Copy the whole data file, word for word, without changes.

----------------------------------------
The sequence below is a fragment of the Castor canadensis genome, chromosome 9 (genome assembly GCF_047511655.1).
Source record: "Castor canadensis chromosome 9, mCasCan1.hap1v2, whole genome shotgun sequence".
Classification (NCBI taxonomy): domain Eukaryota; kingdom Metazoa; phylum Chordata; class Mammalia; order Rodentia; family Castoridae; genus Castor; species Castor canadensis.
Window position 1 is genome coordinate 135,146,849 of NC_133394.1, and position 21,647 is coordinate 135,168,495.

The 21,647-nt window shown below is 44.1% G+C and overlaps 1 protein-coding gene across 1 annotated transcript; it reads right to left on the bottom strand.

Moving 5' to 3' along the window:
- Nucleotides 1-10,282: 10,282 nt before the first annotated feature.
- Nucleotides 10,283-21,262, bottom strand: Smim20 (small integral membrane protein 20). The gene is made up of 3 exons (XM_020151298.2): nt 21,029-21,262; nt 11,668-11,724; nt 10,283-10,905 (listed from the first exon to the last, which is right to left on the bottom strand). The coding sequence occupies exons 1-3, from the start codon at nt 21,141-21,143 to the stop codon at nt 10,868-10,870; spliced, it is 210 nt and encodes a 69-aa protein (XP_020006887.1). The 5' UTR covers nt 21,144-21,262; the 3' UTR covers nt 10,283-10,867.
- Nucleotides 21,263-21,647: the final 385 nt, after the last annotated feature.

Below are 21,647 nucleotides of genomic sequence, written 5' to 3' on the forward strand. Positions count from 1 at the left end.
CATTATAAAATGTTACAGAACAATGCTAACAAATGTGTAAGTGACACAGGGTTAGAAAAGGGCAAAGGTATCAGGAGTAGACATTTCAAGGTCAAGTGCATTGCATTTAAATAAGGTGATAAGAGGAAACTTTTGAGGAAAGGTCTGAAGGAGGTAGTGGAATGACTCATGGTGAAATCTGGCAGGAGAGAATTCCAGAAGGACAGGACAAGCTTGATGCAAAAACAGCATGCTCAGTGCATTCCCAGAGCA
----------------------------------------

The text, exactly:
The sequence below is a fragment of the Castor canadensis genome, chromosome 9 (genome assembly GCF_047511655.1).
Source record: "Castor canadensis chromosome 9, mCasCan1.hap1v2, whole genome shotgun sequence".
Classification (NCBI taxonomy): domain Eukaryota; kingdom Metazoa; phylum Chordata; class Mammalia; order Rodentia; family Castoridae; genus Castor; species Castor canadensis.
Window position 1 is genome coordinate 135,146,849 of NC_133394.1, and position 21,647 is coordinate 135,168,495.

The 21,647-nt window shown below is 44.1% G+C and overlaps 1 protein-coding gene across 1 annotated transcript; it reads right to left on the bottom strand.

Moving 5' to 3' along the window:
- Nucleotides 1-10,282: 10,282 nt before the first annotated feature.
- Nucleotides 10,283-21,262, bottom strand: Smim20 (small integral membrane protein 20). The gene is made up of 3 exons (XM_020151298.2): nt 21,029-21,262; nt 11,668-11,724; nt 10,283-10,905 (listed from the first exon to the last, which is right to left on the bottom strand). The coding sequence occupies exons 1-3, from the start codon at nt 21,141-21,143 to the stop codon at nt 10,868-10,870; spliced, it is 210 nt and encodes a 69-aa protein (XP_020006887.1). The 5' UTR covers nt 21,144-21,262; the 3' UTR covers nt 10,283-10,867.
- Nucleotides 21,263-21,647: the final 385 nt, after the last annotated feature.

Below are 21,647 nucleotides of genomic sequence, written 5' to 3' on the forward strand. Positions count from 1 at the left end.
CATTATAAAATGTTACAGAACAATGCTAACAAATGTGTAAGTGACACAGGGTTAGAAAAGGGCAAAGGTATCAGGAGTAGACATTTCAAGGTCAAGTGCATTGCATTTAAATAAGGTGATAAGAGGAAACTTTTGAGGAAAGGTCTGAAGGAGGTAGTGGAATGACTCATGGTGAAATCTGGCAGGAGAGAATTCCAGAAGGACAGGACAAGCTTGATGCAAAAACAGCATGCTCAGTGCATTCCCAGAGCA